meta-field
meta-field

about


 

DATA

Meta-field is a speculative and applied research group focused on collaborative and interdisciplinary design research - integrating MaterialsEnvironments, Technologies, and Assemblies. We investigate novel and innovative approaches to material systems, information assemblies and emergent technologies directed toward the construction, mediation and augmentation of our shared built environment.

Meta-field is lead by Michael Leighton Beaman, an Assistant Professor of Architecture at the Univerity of Virginia, and Design & Technology Critic at the Rhode Island School of Design; and Zaneta Hong, an Assistant Professor of Landscape Architecture at the University of Virginia. This group evolved from Michael and Zaneta‚Äôs collective research into material systems and digital technologies, alongside a shared agenda to mediate and augment architectural spaces and programs.

 
 
 

RESEARCH

Speculative & Applied, is how we define research within the meta-field research group. This means that our research projects are directed toward addressing future states of our built environment, and explore the techniques, processes and innovations that can bring about these futures. 

We work with a number of research models.  These include: Course-related Research Projects; Independent and Group Design Research Projects; Partnered Research Projects (with outside institutions and organizations); Interdisciplinary Research Projects; and Thesis / Dissertation Projects.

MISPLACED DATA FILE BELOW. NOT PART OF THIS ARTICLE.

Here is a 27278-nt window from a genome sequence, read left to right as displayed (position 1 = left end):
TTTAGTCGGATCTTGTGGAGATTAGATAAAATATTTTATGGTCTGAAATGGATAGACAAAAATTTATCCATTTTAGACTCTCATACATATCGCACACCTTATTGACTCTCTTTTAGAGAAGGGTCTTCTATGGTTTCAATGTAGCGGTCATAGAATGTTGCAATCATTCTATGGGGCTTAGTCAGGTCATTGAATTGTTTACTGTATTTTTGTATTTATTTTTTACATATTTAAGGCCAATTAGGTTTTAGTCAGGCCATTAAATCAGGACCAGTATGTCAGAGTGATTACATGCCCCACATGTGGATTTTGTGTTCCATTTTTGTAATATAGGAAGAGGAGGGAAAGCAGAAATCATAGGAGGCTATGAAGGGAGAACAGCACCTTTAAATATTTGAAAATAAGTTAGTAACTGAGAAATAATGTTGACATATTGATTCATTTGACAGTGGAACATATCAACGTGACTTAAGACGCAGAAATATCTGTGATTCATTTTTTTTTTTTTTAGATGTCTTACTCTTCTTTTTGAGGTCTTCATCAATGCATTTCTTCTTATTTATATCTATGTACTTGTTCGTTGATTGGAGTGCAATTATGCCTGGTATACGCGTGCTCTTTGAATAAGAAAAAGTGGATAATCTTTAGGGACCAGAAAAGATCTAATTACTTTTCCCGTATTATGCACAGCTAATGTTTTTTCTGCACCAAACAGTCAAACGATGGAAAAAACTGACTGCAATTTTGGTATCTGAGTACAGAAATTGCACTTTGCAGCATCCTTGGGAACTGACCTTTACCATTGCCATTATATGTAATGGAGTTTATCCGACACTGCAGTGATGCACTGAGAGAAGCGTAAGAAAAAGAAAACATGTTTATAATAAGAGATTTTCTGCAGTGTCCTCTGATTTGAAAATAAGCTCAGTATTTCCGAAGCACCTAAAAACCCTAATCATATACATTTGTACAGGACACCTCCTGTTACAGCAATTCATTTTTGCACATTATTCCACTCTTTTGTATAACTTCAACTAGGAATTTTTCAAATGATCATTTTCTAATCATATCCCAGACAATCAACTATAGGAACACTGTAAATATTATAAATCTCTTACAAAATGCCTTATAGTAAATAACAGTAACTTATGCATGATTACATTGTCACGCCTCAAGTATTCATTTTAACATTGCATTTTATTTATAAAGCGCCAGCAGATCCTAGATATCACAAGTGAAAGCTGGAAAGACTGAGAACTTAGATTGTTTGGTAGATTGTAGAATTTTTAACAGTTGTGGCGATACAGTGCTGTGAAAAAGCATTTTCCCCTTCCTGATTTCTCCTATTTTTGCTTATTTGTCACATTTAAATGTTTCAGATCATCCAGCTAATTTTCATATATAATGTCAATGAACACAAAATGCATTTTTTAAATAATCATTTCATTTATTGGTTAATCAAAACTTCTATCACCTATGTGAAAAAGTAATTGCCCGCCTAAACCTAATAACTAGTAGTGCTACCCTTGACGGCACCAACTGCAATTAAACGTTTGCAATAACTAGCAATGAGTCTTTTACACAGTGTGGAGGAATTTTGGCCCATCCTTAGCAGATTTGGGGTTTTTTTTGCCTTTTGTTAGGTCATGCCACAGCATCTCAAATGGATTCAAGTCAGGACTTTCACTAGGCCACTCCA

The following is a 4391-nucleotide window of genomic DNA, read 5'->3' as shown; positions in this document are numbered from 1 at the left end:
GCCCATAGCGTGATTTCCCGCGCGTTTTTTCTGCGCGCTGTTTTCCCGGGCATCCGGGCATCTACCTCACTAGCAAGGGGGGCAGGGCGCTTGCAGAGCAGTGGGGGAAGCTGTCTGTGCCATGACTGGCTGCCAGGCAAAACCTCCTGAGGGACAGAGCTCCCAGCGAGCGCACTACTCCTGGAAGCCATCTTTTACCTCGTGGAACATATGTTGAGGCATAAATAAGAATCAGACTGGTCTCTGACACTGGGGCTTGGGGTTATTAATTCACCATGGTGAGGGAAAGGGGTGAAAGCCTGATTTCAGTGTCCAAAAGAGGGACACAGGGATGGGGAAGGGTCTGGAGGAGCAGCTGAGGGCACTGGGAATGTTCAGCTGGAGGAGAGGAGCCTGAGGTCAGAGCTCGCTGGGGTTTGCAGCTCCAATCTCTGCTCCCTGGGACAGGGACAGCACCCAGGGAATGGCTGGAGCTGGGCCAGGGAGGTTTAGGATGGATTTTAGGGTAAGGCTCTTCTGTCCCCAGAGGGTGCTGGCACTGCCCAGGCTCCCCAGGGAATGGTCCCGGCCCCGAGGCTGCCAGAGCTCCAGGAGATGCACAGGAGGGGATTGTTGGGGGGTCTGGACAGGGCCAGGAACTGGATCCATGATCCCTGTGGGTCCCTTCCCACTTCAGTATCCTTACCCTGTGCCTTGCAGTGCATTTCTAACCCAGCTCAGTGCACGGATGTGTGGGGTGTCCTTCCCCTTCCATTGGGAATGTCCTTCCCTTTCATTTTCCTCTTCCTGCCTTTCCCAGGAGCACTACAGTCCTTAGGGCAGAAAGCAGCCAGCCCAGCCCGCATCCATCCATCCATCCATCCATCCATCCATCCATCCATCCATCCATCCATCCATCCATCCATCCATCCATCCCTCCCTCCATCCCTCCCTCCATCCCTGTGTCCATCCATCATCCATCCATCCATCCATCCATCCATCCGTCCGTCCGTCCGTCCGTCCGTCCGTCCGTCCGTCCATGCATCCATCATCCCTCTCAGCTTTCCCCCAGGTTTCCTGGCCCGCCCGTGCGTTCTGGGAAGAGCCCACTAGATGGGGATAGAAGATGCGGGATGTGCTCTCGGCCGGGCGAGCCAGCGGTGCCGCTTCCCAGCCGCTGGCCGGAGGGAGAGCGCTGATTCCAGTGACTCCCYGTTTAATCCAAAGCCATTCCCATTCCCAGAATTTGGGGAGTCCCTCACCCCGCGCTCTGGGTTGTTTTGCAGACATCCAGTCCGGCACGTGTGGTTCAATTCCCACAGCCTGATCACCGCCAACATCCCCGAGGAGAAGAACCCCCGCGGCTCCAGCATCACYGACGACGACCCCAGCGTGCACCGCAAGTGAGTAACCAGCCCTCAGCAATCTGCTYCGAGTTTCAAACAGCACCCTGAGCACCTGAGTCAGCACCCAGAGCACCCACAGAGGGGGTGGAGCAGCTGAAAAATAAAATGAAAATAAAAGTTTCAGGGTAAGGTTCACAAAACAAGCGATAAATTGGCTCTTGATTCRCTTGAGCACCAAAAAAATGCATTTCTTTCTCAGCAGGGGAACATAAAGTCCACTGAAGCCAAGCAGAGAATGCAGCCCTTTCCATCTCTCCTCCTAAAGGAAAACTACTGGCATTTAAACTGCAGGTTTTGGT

COURSES

Course instruction is where the meta-field research group began. Courses can be spaces of shared inquiry, where shared  students and faculty are able to address design innovation and research within a structured academic setting. 

Courses taught through the meta-field research group cover a range of disciplinary and pedagogical agendas.  They engage a diverse set of methodologies and practices. Consistent across all is an approach to teaching that bridges processes and effects. 

 
 
 

META-LAB

Meta-field currently operates within a distributed network of research and fabrication spaces at the University of Virginia.